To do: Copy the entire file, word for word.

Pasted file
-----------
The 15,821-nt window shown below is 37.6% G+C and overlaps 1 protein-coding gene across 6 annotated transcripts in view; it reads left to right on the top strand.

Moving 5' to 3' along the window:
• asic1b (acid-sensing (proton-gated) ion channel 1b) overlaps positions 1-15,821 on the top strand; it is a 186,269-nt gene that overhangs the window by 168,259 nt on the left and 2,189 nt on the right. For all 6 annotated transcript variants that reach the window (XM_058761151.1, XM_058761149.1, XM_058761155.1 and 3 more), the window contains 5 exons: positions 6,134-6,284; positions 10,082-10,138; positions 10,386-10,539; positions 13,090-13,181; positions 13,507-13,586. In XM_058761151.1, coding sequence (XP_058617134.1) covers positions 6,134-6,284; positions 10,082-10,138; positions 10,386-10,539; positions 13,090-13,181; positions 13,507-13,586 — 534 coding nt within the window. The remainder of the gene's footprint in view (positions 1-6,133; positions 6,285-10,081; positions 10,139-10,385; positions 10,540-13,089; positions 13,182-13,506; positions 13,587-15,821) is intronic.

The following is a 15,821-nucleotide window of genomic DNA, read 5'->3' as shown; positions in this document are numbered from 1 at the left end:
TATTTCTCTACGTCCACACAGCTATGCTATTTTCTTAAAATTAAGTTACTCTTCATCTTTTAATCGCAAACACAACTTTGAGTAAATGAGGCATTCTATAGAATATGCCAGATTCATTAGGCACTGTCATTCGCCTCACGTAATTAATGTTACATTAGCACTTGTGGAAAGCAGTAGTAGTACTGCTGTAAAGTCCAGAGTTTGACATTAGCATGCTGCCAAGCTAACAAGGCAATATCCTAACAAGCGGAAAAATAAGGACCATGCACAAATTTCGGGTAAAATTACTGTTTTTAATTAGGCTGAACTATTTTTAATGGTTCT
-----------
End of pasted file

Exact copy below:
The 15,821-nt window shown below is 37.6% G+C and overlaps 1 protein-coding gene across 6 annotated transcripts in view; it reads left to right on the top strand.

Moving 5' to 3' along the window:
• asic1b (acid-sensing (proton-gated) ion channel 1b) overlaps positions 1-15,821 on the top strand; it is a 186,269-nt gene that overhangs the window by 168,259 nt on the left and 2,189 nt on the right. For all 6 annotated transcript variants that reach the window (XM_058761151.1, XM_058761149.1, XM_058761155.1 and 3 more), the window contains 5 exons: positions 6,134-6,284; positions 10,082-10,138; positions 10,386-10,539; positions 13,090-13,181; positions 13,507-13,586. In XM_058761151.1, coding sequence (XP_058617134.1) covers positions 6,134-6,284; positions 10,082-10,138; positions 10,386-10,539; positions 13,090-13,181; positions 13,507-13,586 — 534 coding nt within the window. The remainder of the gene's footprint in view (positions 1-6,133; positions 6,285-10,081; positions 10,139-10,385; positions 10,540-13,089; positions 13,182-13,506; positions 13,587-15,821) is intronic.

The following is a 15,821-nucleotide window of genomic DNA, read 5'->3' as shown; positions in this document are numbered from 1 at the left end:
TATTTCTCTACGTCCACACAGCTATGCTATTTTCTTAAAATTAAGTTACTCTTCATCTTTTAATCGCAAACACAACTTTGAGTAAATGAGGCATTCTATAGAATATGCCAGATTCATTAGGCACTGTCATTCGCCTCACGTAATTAATGTTACATTAGCACTTGTGGAAAGCAGTAGTAGTACTGCTGTAAAGTCCAGAGTTTGACATTAGCATGCTGCCAAGCTAACAAGGCAATATCCTAACAAGCGGAAAAATAAGGACCATGCACAAATTTCGGGTAAAATTACTGTTTTTAATTAGGCTGAACTATTTTTAATGGTTCT